Are Scholarships Taxable?
You know that feeling of pure joy and relief that comes with winning something you’ve worked so hard for? And you know that pit in the middle of your stomach when you realize that ‘winning’ comes with a catch? Yeah. That’s what many students experience when they learn their scholarships may be taxable.
But don’t panic. There are guidelines to help you determine if any of your scholarship award should be reported as income or not. And it’s probably not as bad as you think.
How to tell if scholarships are taxable income
Generally speaking, most scholarships are tax-free. If you can answer yes to the following questions, your scholarship is tax-free.
- Are you enrolled in a program leading to a degree at an accredited institution? This could be part-time or full-time.
- Are you using your scholarship for direct educational expenses, namely tuition, fees, books, supplies and required equipment?
If the answer to either of these questions is no, your scholarship—or a portion of it—could be considered taxable income. Let’s look closer at that.
Could my scholarship be taxable?
All or part of your scholarship could be considered taxable if the money is used for indirect expenses, such as room/board, optional equipment and even travel. In other words, NOT the tuition, fees, books, supplies and required equipment listed above.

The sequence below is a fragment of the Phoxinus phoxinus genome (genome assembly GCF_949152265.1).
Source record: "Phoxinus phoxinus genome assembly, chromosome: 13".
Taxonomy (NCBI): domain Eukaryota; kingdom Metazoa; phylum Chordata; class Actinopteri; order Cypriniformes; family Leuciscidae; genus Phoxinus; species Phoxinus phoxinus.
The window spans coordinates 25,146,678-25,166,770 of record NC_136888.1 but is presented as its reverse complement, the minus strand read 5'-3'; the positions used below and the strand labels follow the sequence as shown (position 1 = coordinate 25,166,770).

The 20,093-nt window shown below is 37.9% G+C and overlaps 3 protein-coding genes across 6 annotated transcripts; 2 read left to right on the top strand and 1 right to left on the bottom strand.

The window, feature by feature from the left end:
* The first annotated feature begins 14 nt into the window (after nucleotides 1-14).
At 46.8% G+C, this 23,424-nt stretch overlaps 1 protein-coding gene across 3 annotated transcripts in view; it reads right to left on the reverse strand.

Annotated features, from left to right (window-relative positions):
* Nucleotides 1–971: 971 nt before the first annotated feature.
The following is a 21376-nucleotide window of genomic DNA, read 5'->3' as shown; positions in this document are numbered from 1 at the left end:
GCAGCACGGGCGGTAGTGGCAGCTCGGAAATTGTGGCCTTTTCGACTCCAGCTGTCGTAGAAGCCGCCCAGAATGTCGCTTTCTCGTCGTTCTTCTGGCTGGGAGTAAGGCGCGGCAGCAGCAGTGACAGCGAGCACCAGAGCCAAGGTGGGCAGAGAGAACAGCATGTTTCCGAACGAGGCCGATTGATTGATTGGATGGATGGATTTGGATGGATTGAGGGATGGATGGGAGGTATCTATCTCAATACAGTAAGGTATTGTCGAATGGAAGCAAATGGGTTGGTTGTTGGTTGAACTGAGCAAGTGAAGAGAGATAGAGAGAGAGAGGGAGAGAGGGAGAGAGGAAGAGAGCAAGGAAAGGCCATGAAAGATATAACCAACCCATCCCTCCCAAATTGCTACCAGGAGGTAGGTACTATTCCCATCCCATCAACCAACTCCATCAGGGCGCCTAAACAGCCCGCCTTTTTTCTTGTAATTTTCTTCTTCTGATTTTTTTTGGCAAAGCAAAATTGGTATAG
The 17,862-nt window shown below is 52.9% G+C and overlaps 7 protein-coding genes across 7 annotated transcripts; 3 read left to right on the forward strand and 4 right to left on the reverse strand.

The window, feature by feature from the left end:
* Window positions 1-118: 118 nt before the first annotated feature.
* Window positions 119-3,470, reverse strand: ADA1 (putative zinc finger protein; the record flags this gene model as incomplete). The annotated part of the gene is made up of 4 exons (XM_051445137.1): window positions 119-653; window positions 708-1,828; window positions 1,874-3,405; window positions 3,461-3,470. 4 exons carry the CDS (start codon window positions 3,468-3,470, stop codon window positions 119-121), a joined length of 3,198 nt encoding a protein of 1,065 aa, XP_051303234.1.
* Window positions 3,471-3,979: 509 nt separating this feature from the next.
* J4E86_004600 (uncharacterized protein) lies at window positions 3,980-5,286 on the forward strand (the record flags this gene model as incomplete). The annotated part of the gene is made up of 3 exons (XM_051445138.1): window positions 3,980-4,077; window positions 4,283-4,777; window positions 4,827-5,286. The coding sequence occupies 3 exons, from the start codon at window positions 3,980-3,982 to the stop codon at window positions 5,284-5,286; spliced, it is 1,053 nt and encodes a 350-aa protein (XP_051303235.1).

And this is where you can get tripped up. If your scholarship is sizable enough to cover both tuition and room/board, for example, only the portion used to cover tuition is non-taxable. The rest should be declared on your income taxes.
Are grants and fellowships tax free?
Fellowships and grants typically adhere to the same rules as scholarships, meaning you must be working toward a degree, and awards that are used to cover direct educational expenses (e.g. tuition, fees, required books/supplies/equipment) are considered tax free.
When it comes to fellowships, they may include a stipend that acts as a form of ‘pay’ for academic or field research (or internship).
Any amount of fellowship or grant money used for incidentals, and anything you may get paid from the grant or fellowship for teaching, research or other related activities should be declared on your income taxes.
How to claim scholarship money on your taxes
You will need to include the taxable portion of your scholarship (the money you used for expenses other than those mentioned earlier) in your gross income at the time of filing.
Before we get into any trouble with our attorneys, we should disclose that we are not tax experts. So we won’t cross the line by giving you advice on which form to use, or how to file. But we will point you to the ultimate resource on this topic: the IRS.
They even have a robust tool (Interactive Tax Assistant) to help you calculate which part of your award may be considered taxable based on how you spent your scholarship dollars.
If you have more in depth questions regarding this topic, you may want to consult a tax professional.
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